China and Russia’s Joint Venture Belt and Road to the Moon
- Russia, China planning permanent lunar base
Russia and China have signed a memorandum agreeing to create an international lunar research station, as Moscow and Beijing look to amalgamate their expertise to further advance space exploration. While Russia has a long history of space exploration, China has only recently begun to make exploring the cosmos one of its priorities.
Dmitry Rogozin, the CEO of the Russian space agency, Roscosmos, and his Chinese counterpart Zhang Kejian of the China National Space Administration signed a bilateral memorandum of understanding of Lunar cooperation on Tuesday. This is not the first time Russia and China have pledged to work with each other, having signed a space cooperation program in 2017 that is due to run until 2022. This new agreement supersedes that and includes plans for an International Lunar Research Station (ILRS) would be “open to all interested countries and international partners.”
The MoU describes the ILRS as a “comprehensive scientific experiment base with the capability of long-term autonomous operation, built on the lunar surface and/or on the lunar orbit that will carry out multi-disciplinary and multi-objective scientific research activities such as the lunar exploration and utilization, lunar-based observation, basic scientific experiment and technical verification.”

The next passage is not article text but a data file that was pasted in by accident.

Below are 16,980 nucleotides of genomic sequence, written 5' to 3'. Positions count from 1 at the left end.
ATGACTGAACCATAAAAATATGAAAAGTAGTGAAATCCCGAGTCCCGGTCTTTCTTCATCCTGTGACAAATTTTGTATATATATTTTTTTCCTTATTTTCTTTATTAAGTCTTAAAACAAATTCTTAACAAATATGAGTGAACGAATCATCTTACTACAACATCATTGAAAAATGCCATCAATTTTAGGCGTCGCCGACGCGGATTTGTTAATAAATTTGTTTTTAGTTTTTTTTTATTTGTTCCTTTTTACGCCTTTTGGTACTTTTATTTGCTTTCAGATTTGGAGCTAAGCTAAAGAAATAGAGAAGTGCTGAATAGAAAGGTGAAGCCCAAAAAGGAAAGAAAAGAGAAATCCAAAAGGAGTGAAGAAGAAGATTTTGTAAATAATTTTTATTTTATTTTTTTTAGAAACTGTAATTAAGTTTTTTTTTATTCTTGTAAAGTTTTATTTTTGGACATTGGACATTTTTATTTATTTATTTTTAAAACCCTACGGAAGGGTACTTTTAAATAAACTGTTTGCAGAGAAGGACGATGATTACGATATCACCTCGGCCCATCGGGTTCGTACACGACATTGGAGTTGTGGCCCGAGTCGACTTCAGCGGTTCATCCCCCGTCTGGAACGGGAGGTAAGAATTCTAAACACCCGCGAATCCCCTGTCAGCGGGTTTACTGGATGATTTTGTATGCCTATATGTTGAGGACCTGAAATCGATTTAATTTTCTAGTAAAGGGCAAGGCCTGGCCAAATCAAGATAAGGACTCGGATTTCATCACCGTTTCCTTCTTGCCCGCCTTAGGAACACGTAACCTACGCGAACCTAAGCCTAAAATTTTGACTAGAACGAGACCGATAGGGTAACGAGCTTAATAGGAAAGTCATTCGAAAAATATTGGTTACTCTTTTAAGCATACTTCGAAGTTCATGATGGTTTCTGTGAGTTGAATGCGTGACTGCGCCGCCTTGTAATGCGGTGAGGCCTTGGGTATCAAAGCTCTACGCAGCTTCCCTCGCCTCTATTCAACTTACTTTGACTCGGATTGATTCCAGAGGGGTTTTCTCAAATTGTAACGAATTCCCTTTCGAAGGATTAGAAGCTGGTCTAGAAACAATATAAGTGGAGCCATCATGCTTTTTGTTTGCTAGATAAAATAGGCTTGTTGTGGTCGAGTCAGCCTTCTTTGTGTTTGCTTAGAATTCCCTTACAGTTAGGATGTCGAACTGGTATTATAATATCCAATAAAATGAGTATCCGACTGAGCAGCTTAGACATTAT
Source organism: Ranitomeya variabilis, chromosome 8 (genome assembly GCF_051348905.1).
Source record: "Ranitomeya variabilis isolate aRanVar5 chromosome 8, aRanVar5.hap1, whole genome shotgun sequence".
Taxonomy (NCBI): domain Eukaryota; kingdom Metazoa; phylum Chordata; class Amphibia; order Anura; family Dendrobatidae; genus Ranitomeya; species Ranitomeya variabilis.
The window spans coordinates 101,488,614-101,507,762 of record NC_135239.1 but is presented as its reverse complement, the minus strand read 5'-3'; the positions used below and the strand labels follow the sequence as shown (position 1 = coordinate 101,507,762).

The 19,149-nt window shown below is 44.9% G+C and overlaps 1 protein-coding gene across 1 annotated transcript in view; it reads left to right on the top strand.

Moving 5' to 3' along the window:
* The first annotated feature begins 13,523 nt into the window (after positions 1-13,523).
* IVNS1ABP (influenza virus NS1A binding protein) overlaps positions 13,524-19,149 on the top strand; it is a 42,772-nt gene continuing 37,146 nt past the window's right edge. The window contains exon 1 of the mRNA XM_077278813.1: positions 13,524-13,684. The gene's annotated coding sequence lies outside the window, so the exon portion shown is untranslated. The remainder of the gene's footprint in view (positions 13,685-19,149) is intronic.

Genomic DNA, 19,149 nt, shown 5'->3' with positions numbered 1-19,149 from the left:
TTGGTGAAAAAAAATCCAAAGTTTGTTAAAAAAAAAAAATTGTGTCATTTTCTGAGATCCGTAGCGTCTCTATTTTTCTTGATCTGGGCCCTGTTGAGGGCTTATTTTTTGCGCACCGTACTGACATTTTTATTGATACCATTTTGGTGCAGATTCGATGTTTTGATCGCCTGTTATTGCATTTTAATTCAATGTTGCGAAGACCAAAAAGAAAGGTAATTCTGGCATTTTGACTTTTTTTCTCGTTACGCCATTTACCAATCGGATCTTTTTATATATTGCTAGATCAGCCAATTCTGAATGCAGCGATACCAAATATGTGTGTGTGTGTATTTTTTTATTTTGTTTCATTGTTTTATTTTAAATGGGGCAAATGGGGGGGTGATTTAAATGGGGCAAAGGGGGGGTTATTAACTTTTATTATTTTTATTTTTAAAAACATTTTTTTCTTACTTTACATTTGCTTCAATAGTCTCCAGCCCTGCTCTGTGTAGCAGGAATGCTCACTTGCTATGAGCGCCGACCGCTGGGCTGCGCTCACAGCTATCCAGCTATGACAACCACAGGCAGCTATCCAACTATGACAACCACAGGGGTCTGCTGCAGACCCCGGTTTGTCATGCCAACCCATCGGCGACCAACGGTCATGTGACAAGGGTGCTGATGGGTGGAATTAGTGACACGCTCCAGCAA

There may be some diplomatic work to complete beforehand – Russia and China are two of the nations yet to sign the Artemis Accords, a NASA-driven agreement on civil exploration of the earth’s natural satellite.
Neither country has ever landed a human crew on the moon, and they did not set a target date to begin construction of the ILRS. However, Russia remains a leading spacefaring country after the space race of the 20th century, and China has built increasingly impressive space stations and probes in recent years.
While CNSA said that the ILRS is open to any country that might want to get involved, and the United States has worked with Russian astronauts in space since the 1970s, NASA does not work with China, as the United States froze China out of the International Space Station project in the 1980s and 1990s. The US Congress and President Barack Obama made it illegal in 2011 for NASA to collaborate in any way with any Chinese entity or for U.S. suppliers to sell satellite parts to China.
These moves haven’t stopped China from building its own space stations. And now, as the International Space Station ages, it seems the policy won’t stop Russia — the most significant partner the U.S. has in that project — from taking its talents to this collaboration. But, if the moon base gets built and no rules change, the no-collaboration rule may stop U.S. astronauts from visiting the first permanent facility on the moon.
Silk Road Briefing is written by Dezan Shira & Associates. The firm has 28 offices throughout Asia, and assists foreign investors into the region. For strategic advisory and business intelligence issues please contact the firm at email@example.com or visit www.dezshira.com